- Machine Translation (see also Machine Translation: An Introductory Guide for a complete online book)
- Natural Language Interfaces
- Grammar and style checking
- Document processing and information retrieval
- Computer-Assisted Language Learning
How is the Computational Linguistics job market?
Many people with a degree in Computational Linguistics work in research groups in universities, governmental research labs, or in large enterprises. For example in Sweden Computational Linguists work in research groups at the various universities that offer courses in linguistics (like Göteborg or Uppsala), at research labs like SICS (The Swedish Institute of Computer Science), or for companies like Telia or IBM.
In addition there are development groups working on commercial products. These range from software houses like Microsoft, that employs Computational Linguists for their work on Grammar Checkers and Automatic Summarization, to the Munich based SailLabs, that develops a machine translation system, to Caterpillar which employs Computational Linguists for translations of technical manuals.
In recent years the demand for Computational Linguists has risen with the increase of language technology products in the Internet. Job offers come from developers improving Internet search engines with linguistic means, or facilitating the user interface with lingubots. Others are integrating speech recognition with language processing techniques.
In general one can say that currently the job market for Computational Linguists is good.
Where and how can I study Computational Linguistics?
Numerous European universities offer degree programs and/or courses in CL. The ACL distributes a "Directory of Graduate Programs in CL". CL is mostly offered as a minor either supplementing a major in Computer Science or in some Linguistics or Language Science.
What are the main professional organizations in Computational Linguistics?
The Association of Computational Linguistics (ACL)
The most influential organization. ACL Homepage.
- They organize the annual ACL conferences and offer a public archive of all past conference papers.
- There is also a European chapter (EACL) with a separate chairing committee.
Association for Computers and the Humanities (ACH)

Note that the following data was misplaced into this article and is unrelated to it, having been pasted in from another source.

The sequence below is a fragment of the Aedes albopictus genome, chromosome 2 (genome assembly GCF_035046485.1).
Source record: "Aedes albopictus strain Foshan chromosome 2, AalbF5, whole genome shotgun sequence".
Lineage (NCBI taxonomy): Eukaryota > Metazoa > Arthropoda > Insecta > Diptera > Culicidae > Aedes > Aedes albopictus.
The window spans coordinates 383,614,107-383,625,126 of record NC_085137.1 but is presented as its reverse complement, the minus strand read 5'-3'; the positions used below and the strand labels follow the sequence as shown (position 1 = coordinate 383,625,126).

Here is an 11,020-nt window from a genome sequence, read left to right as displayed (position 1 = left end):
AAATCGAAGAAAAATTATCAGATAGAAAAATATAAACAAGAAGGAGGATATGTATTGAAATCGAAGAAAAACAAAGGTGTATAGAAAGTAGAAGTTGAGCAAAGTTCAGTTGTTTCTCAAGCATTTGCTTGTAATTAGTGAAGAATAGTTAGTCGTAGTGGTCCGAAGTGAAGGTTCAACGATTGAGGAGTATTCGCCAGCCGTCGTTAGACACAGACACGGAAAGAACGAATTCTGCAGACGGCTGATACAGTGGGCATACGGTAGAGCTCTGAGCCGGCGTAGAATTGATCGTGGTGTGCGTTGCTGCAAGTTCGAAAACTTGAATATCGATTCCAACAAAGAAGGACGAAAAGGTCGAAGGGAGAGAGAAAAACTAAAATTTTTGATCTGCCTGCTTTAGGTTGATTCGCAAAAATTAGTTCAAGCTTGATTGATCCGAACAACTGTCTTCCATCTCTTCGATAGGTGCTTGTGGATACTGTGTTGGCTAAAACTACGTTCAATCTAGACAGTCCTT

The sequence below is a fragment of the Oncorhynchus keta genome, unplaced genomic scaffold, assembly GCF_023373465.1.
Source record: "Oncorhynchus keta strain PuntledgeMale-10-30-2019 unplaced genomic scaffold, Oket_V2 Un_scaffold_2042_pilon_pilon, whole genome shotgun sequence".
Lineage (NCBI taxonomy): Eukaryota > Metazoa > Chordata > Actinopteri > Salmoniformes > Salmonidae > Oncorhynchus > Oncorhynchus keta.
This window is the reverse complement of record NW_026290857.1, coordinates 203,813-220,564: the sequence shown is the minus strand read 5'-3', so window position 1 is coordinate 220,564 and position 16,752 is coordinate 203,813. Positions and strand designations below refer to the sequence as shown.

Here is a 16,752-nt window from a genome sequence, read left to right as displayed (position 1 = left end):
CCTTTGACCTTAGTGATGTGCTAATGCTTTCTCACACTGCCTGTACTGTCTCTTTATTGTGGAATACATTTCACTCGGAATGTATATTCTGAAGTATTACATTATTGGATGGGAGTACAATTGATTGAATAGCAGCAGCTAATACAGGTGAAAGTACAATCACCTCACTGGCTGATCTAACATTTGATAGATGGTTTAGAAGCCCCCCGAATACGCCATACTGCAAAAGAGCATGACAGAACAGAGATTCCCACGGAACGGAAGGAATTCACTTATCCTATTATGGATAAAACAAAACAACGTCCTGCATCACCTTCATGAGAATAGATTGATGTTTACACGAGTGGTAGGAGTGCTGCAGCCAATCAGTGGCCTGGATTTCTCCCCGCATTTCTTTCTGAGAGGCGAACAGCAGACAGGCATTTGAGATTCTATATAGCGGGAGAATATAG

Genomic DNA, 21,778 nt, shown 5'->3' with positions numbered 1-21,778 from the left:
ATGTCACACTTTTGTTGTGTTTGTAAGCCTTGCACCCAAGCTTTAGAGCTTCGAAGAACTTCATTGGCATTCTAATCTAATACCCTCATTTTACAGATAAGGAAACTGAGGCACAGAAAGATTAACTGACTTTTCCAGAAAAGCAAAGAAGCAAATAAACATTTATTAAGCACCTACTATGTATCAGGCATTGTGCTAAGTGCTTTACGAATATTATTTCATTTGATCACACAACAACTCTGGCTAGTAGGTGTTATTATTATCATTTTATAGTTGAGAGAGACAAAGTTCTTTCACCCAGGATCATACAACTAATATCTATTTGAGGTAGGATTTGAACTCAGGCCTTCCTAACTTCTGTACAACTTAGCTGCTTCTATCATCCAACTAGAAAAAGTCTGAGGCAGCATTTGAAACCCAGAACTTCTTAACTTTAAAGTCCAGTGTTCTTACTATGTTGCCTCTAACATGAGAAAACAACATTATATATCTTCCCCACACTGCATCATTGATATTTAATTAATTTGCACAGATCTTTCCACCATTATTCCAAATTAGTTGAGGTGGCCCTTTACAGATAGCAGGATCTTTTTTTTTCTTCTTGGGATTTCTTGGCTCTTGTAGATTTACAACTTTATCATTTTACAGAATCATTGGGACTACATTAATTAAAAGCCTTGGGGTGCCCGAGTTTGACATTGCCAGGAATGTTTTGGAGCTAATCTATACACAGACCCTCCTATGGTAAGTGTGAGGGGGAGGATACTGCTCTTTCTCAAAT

- ACH Homepage
- Its European counterpart and sister organization: Association of Literary and Linguistic Computing (ALLC)
International Association for Machine Translation (IAMT)
- Its European regional association: The European Association for Machine Translation (EAMT)
- Its American branch: Association for Machine Translation in the Americas (AMTA)
What are the main journals relevant to Computational Linguistics?
A very comprehensive list of journals related to linguistics is maintained by the LINGUIST LIST.
In Computational Lingustics and Linguistics:
- Computational Linguistics (the most important journal; published by the ACL)
- Language Resources and Evaluation (prior to March 2005 this publication was named Computers and the Humanities; published by Springer Science Media)
- Computer, Speech & Language (strongly oriented towards spoken language; published by Elsevier)
- Computer Assisted Language Learning (published by Routledge Taylor & Francis Group)
- International Journal of Corpus Linguistics (published by John Benjamins Publishing Company)
- Grammars. A Journal of mathematical research on formal and natural languages. (Published by Kluwer; discontinued as of December 2003.)
- Journal of Language and Computation. (at the interface of logic, linguistics, formal grammar, and computational linguistics; published by Springer)
- Language (Journal of the Linguistic Society of America)
- Linguistics. An Interdisciplinary Journal of the Language Sciences (published by de Gruyter)
- International Journal of Lexicography (published by Oxford University Press)
- Linguistics and Philosophy (published by Springer)
- Literary and Linguistic Computing (published by the ALLC and Oxford University Press)
- Natural Language Engineering (since 1995, published by Cambridge University Press)
- Natural Language and Linguistic Theory (published by Springer)
- Machine Translation (published by Springer)
- Journal of Semantics (published by Oxford University Press)
- Terminology. International Journal of Theoretical and Applied Issues in Specialized Communication. (published by John Benjamins)
- Cognition (published by Elsevier)
- Cognitive Linguistics. An Interdisciplinary Journal of Cognitive Science (published by de Gruyter)
In Computer Science:
- AI Magazine
- AI and Society (published by Springer)
- Artificial Intelligence (published by Elsevier)
- Int. Journal of Man-Machine Studies
- The Journal of Logic Programming (published by North-Holland)
What are the main sources of online papers?
- The ACL anthology with the archive of all past conference papers.
- The Computation and Language e-print archive
- The Citeseer scientific literature digital library and search engine.
Author: Martin Volk
Date of last modification: 2005-11-22